I got probably literally at some point. Yeah. So but then I thought, in fact, I know exactly what made me do it was I saw someone online poll. And say that I want to appear on 100 podcasts issue loaded called Metallica coaster. And I want to appear on 100 podcasts issue, who's got a podcast? And I messaged her, and are commented actually. So it was on like public and if I'm gonna commit to this, and I caught I said, I've got a podcast once went on. And she replied and said, Yeah, I'm like, crap, I've got other way now, I've got a choice.

Christopher Mifsud:

So it's funny, you didn't even have a podcast, actually. Now we're like, I've got a podcast you'd like to be on. And this person who wants to hit 100 of them, you know, that's awesome. That's pretty cool. But it just so what's this, this one more about? I know, you kind of said instructors, but I didn't had a an array of guests much like, you know, I've had an array of different styles of guests here on conversation, Christopher, which, you know, some of them are in video games, and some of them are leaders, and some of them are coaches. And some of them are, you know, a little bit of everything. So

Unknown:

on even the occasional sprinkler driving instructors. Exactly, exactly. But that's kind of our take. And so my choice, I say primarily is driving a shortlist. But my goal was initially I picked out I think there was 10 topics I wanted to talk about that affected our industry, there were things like coaching and mark in the health of instructors, because we're generally quite an unhealthy bunch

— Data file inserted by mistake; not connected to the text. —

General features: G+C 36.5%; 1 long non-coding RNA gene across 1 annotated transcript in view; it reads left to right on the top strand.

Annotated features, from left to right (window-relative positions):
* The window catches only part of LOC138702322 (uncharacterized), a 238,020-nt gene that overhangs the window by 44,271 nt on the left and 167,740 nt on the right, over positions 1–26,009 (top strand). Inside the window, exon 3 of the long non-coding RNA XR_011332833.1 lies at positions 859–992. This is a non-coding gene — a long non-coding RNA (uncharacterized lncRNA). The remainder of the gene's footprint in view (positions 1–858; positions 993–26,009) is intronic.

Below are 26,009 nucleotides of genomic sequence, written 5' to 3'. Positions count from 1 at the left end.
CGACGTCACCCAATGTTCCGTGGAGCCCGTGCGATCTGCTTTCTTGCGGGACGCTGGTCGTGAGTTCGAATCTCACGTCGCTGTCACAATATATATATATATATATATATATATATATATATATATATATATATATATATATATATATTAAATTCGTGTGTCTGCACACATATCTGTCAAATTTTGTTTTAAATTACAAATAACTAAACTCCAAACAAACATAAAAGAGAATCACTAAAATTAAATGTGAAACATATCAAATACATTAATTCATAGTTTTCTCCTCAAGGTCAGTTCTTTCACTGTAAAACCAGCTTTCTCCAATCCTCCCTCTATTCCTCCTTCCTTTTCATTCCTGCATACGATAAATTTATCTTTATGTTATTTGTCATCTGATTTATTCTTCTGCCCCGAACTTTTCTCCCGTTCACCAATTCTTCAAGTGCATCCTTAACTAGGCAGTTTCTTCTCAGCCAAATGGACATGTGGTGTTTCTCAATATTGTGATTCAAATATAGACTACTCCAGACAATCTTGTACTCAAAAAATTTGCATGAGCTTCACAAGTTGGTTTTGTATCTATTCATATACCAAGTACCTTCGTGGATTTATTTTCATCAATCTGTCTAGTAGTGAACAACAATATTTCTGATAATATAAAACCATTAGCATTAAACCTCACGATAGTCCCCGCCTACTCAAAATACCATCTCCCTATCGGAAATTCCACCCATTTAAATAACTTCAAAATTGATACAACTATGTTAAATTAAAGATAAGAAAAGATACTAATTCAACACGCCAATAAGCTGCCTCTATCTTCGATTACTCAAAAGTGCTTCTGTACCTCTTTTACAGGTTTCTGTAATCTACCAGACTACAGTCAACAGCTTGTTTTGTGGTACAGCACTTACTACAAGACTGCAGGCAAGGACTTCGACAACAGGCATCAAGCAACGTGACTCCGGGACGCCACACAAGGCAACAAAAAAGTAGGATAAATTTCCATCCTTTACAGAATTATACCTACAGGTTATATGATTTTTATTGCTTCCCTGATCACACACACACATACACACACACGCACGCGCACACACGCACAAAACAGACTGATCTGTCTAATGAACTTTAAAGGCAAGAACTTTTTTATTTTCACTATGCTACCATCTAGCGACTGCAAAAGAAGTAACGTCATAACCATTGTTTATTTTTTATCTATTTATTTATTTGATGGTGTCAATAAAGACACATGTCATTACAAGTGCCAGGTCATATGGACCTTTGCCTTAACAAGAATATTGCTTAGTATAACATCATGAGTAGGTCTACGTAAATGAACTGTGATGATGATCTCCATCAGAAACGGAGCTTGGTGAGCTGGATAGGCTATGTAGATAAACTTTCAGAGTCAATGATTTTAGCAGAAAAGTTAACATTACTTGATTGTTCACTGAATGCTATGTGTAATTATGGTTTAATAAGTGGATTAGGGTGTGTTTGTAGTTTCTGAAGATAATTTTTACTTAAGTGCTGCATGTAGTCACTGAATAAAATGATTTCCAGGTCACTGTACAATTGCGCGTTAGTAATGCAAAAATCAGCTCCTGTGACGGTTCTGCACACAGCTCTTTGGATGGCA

Christopher Mifsud:

sort of is that just because you're in your car all the time, you don't have the ability to like, grab healthy food. So the first thing you're going to grab is like a Bunty like that they had those right bounties.

Unknown:

This is I don't know if that's the same thing.

Christopher Mifsud:

No, what's what's the thing with like French fries, and like, what? Nevermind. Okay, I, I had an India and everyone told me it came from the UK. So I was like, This is amazing. It's french fries with like cheese on a frickin roll. And I was like, this is a meal in the UK. And they're like, Yeah, totally.

Unknown:

I mean, we have chips and cheese and a sandwich, but I don't know. Yeah.

Christopher Mifsud:

What's that called? What's that called?

Unknown:

chips and cheese sandwich. That's probably a name for it. I

Christopher Mifsud:

don't know if everyone if everyone's listening or watching this right now. And they know what the name of that a miracle food is, which I think is Bunty. But I'm not sure. Leave it in the comments or send me a message.

Unknown:

Even though it's not the UK and in particular, England is quite small. There'll be different names for wherever you go.

Christopher Mifsud:

Oh, that's fair. So I like with the different names for soda in the United States like pop and coke and yeah, yeah, exactly. Makes sense. Anyway, your guests? Oh, yes. Yes. Hell sorry. I was like asking you about why why drivers or drivers are unhealthy. I'm just assuming because they just don't have the ability to like if they're in your car all day long, right? They're not getting out and going for walks. But you are we're gonna talk about that and a little bit because you're doing something really cool right now. And yeah. Well, yeah, healthiness go on.

Unknown:

The risk of being an offensive driving instructors are quite a sensitive bunch in the way that awesome men are quite sensitive. So when you'll see a woman posting online, and then you get a lot of men, so not all men, this the same things gonna be up in a hashtag, not all driving instructors. But yes, we're all largely quite unhealthy. We sat in the car, you know, 810 1214 hours a day, potentially, sometimes when you're working to add people and I'm talking about myself how I used to be largely as well. So should I call myself in this is easy just to go as you said, to go into and grab some on healthy. And then you come on, and then you just

Christopher Mifsud:

what I would do? Yeah.

Unknown: